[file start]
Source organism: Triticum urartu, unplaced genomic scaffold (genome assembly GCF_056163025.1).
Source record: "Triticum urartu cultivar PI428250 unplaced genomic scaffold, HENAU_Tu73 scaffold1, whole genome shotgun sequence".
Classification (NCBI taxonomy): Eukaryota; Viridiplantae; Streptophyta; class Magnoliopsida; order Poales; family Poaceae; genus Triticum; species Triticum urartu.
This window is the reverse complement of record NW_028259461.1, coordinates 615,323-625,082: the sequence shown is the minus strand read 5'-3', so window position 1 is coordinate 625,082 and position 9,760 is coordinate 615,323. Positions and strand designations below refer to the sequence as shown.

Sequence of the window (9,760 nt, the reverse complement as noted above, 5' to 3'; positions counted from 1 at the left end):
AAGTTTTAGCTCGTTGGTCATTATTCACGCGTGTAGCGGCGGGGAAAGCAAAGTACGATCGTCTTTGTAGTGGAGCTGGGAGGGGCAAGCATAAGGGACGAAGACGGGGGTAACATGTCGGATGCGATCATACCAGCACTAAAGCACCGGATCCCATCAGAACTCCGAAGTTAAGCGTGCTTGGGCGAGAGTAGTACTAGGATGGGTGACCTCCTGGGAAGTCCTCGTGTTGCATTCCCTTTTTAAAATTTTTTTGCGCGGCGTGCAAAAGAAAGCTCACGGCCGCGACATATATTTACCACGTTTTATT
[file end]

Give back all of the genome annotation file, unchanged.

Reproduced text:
Source organism: Triticum urartu, unplaced genomic scaffold (genome assembly GCF_056163025.1).
Source record: "Triticum urartu cultivar PI428250 unplaced genomic scaffold, HENAU_Tu73 scaffold1, whole genome shotgun sequence".
Classification (NCBI taxonomy): Eukaryota; Viridiplantae; Streptophyta; class Magnoliopsida; order Poales; family Poaceae; genus Triticum; species Triticum urartu.
This window is the reverse complement of record NW_028259461.1, coordinates 615,323-625,082: the sequence shown is the minus strand read 5'-3', so window position 1 is coordinate 625,082 and position 9,760 is coordinate 615,323. Positions and strand designations below refer to the sequence as shown.

Sequence of the window (9,760 nt, the reverse complement as noted above, 5' to 3'; positions counted from 1 at the left end):
AAGTTTTAGCTCGTTGGTCATTATTCACGCGTGTAGCGGCGGGGAAAGCAAAGTACGATCGTCTTTGTAGTGGAGCTGGGAGGGGCAAGCATAAGGGACGAAGACGGGGGTAACATGTCGGATGCGATCATACCAGCACTAAAGCACCGGATCCCATCAGAACTCCGAAGTTAAGCGTGCTTGGGCGAGAGTAGTACTAGGATGGGTGACCTCCTGGGAAGTCCTCGTGTTGCATTCCCTTTTTAAAATTTTTTTGCGCGGCGTGCAAAAGAAAGCTCACGGCCGCGACATATATTTACCACGTTTTATT